So who needs this help the most, one of the largest corporation in America or working New Jerseyans who can barely make ends meet to support their children? It’s unfortunate example of why the state needs a more balanced approach — one that doesn’t focus only on cuts in services, but also balances the demand for shared sacrifice fairly between working families and giant corporations.
Interested in learning more about the Earned Income Tax Credit? Check out this piece by the Center on Budget and Policy Priorities:
by Kail Padgitt –Tax Foundation
Tax Foundation Special Report No. 190
Tax Freedom Day® will arrive on April 12 this year, the 102nd day of 2011. That means Americans will work well over three months of the year, from January 1 to April 12, before they have earned enough money to pay this year’s tax obligations at the federal, state and local levels.
Tax Freedom Day arrives three day later in 2011 than it did in 2010, but nearly two weeks earlier than in 2007. This shift toward a lower tax burden since 2007 has been driven by three factors:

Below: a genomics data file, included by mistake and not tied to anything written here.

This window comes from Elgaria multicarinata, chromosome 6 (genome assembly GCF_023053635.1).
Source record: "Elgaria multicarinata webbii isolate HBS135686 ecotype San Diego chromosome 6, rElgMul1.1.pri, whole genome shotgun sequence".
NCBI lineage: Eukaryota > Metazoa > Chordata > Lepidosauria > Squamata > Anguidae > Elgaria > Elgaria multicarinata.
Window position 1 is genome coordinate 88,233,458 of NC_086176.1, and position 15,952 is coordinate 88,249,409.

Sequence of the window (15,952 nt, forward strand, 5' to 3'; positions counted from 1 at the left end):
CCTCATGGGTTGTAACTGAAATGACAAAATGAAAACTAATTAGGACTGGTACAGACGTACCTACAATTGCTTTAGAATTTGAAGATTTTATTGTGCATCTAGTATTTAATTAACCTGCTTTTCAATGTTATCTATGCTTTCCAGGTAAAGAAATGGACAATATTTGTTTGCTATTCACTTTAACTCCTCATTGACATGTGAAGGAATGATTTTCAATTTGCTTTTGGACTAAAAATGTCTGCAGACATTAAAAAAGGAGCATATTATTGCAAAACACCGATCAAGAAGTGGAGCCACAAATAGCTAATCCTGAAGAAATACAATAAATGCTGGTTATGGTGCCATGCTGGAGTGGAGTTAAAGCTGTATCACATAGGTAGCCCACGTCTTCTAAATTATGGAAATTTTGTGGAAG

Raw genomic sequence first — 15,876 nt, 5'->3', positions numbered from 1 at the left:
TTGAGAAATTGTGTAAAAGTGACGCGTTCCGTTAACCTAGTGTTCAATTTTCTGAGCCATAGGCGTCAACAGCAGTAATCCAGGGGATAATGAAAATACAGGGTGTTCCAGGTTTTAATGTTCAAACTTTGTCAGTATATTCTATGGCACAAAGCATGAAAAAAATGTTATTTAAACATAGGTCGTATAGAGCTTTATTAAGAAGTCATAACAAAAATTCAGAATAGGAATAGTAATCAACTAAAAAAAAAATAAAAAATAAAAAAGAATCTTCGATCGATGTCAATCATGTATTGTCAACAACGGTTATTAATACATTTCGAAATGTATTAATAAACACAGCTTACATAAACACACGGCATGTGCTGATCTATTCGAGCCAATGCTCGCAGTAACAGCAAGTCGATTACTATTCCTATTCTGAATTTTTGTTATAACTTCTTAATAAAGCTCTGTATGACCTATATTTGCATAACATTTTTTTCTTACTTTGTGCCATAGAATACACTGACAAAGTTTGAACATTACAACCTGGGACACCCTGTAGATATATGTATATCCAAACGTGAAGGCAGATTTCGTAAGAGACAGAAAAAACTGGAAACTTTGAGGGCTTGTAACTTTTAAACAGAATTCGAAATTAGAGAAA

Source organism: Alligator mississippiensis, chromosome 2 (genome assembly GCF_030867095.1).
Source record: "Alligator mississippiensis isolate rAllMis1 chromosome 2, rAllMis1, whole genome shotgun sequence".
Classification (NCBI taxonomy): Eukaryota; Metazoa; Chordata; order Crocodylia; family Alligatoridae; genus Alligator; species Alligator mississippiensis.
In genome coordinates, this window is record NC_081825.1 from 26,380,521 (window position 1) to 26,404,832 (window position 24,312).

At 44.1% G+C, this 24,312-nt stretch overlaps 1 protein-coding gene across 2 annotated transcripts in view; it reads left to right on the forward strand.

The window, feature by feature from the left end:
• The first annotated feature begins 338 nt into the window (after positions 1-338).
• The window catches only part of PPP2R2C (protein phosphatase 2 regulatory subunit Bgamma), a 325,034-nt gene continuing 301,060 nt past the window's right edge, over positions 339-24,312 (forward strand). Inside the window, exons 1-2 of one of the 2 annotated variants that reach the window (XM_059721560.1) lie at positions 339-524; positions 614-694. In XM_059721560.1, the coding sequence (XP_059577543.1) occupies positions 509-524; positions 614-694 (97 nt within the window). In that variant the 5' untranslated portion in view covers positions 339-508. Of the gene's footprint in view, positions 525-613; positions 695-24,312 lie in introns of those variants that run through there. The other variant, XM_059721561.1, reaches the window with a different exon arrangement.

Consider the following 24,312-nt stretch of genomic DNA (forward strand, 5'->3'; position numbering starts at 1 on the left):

• The Great Recession has reduced tax collec tions even faster than it has reduced income.
• President Obama and the Congress, after a long debate, extended the Bush-era tax cuts for two additional years.
• As part of the extension agreement, the Making Work Pay tax credit was replaced with the 2 percent reduction in the payroll tax.
Despite these tax reductions, Americans will pay more in taxes in 2011 than they will spend on groceries, clothing and shelter combined.
Tax Freedom Day 2011 is later than last year largely because of income changes rather than statutory tax law changes. As the economic recovery continues, individuals’ rising income pushes them into higher tax brackets. Corporate tax revenue has also seen a resurgence.
Although these income increases are the main reason for the later Tax Freedom Day, several tax law changes are also partly to blame: The federal estate tax has returned after a one-year repeal, this time at a rate of 35 percent and with an exemption of $5 million. In addition, taxes associated with the Patient Protection and the Affordable Care Act con tinue to be phased in.
Tax Freedom Day, like almost all tax burden measures, does not take into account the current year’s federal budget deficit. Only taxes that will actually be collected dur ing 2011 count in the tally. In many years the deficit is fairly small as a percentage of total government spending, so Tax Freedom Day alone is a good guide to the size of government.